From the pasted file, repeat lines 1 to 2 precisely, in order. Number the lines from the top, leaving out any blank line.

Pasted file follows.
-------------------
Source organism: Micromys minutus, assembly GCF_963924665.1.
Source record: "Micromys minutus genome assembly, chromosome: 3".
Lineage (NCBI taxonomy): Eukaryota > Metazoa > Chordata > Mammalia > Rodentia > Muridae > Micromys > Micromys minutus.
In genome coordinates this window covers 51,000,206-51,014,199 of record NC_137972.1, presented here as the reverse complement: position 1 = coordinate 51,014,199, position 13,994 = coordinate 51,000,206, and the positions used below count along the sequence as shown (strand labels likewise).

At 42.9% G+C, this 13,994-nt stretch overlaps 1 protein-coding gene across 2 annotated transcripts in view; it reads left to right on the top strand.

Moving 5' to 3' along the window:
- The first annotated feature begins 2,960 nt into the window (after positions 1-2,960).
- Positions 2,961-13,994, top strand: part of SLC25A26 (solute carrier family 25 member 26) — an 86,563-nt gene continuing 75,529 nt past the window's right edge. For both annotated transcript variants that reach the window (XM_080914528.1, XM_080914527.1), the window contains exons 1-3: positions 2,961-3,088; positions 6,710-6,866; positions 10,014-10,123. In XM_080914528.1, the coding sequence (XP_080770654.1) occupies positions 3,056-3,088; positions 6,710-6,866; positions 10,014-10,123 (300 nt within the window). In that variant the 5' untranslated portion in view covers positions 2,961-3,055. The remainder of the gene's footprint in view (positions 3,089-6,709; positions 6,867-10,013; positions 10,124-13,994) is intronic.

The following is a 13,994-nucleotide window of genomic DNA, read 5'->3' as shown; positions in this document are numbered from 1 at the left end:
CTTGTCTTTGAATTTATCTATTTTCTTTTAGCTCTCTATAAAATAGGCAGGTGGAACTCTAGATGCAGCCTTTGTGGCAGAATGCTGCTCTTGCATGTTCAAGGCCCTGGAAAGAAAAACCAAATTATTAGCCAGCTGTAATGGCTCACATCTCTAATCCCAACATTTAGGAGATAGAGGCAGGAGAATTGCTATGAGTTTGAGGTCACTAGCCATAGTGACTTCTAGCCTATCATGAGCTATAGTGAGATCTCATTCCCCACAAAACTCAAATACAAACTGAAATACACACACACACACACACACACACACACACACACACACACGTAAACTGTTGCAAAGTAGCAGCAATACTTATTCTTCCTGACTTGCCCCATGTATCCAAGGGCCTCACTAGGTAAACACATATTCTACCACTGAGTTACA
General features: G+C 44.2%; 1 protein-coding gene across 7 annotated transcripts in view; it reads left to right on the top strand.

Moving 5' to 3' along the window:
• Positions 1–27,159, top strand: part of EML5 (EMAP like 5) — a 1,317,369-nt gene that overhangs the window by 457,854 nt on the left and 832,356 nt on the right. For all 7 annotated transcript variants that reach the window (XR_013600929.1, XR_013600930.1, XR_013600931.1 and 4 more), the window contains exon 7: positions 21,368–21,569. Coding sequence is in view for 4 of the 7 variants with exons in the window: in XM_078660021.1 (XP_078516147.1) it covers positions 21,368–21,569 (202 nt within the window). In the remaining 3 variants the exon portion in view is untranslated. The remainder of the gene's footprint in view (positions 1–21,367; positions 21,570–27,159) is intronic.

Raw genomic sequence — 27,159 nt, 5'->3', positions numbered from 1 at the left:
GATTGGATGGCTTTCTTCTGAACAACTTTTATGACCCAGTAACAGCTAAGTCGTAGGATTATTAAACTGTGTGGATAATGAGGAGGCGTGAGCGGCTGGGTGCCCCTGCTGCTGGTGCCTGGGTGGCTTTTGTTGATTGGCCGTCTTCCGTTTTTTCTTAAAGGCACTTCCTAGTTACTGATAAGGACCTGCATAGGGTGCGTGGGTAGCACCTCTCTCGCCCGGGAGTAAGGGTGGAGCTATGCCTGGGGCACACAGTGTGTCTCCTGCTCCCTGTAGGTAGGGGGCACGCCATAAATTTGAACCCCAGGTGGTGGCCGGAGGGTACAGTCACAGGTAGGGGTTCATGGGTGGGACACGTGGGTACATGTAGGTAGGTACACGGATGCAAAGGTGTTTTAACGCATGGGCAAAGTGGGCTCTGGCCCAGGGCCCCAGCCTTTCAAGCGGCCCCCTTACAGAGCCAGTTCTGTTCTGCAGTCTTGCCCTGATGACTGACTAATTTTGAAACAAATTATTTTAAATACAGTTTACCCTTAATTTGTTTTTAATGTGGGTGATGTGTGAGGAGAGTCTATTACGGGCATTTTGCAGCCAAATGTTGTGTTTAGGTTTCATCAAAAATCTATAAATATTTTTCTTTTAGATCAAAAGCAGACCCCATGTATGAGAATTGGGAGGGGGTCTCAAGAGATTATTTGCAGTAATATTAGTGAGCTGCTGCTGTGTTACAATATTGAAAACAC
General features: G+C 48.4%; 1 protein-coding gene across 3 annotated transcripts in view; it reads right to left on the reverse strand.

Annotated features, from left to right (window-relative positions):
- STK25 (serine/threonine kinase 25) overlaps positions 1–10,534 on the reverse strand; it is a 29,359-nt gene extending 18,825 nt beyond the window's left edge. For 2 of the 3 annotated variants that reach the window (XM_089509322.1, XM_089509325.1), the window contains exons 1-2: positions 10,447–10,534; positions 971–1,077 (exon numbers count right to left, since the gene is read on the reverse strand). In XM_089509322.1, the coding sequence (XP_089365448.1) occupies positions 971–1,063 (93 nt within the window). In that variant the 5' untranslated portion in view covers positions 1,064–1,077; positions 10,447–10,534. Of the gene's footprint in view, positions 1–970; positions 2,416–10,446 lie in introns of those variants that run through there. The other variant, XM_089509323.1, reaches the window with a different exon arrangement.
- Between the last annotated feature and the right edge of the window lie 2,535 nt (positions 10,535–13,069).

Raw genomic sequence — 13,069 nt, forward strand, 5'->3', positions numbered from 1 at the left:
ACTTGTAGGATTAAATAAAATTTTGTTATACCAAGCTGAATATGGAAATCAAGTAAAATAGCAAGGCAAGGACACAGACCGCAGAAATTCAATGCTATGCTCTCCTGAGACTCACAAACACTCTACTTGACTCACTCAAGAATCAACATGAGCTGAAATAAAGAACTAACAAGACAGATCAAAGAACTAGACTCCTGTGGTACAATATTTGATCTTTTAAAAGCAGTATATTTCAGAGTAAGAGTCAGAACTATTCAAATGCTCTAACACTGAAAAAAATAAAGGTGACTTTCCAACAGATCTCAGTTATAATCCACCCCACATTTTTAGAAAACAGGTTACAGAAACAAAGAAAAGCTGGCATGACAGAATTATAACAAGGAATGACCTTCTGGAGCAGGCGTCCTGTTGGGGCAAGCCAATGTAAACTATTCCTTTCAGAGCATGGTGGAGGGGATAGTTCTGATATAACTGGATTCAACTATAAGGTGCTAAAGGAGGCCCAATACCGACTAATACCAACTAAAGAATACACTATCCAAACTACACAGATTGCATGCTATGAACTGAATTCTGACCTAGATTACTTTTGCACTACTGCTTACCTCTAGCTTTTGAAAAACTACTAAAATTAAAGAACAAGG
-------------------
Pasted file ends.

Source organism: Micromys minutus, assembly GCF_963924665.1.
Source record: "Micromys minutus genome assembly, chromosome: 3".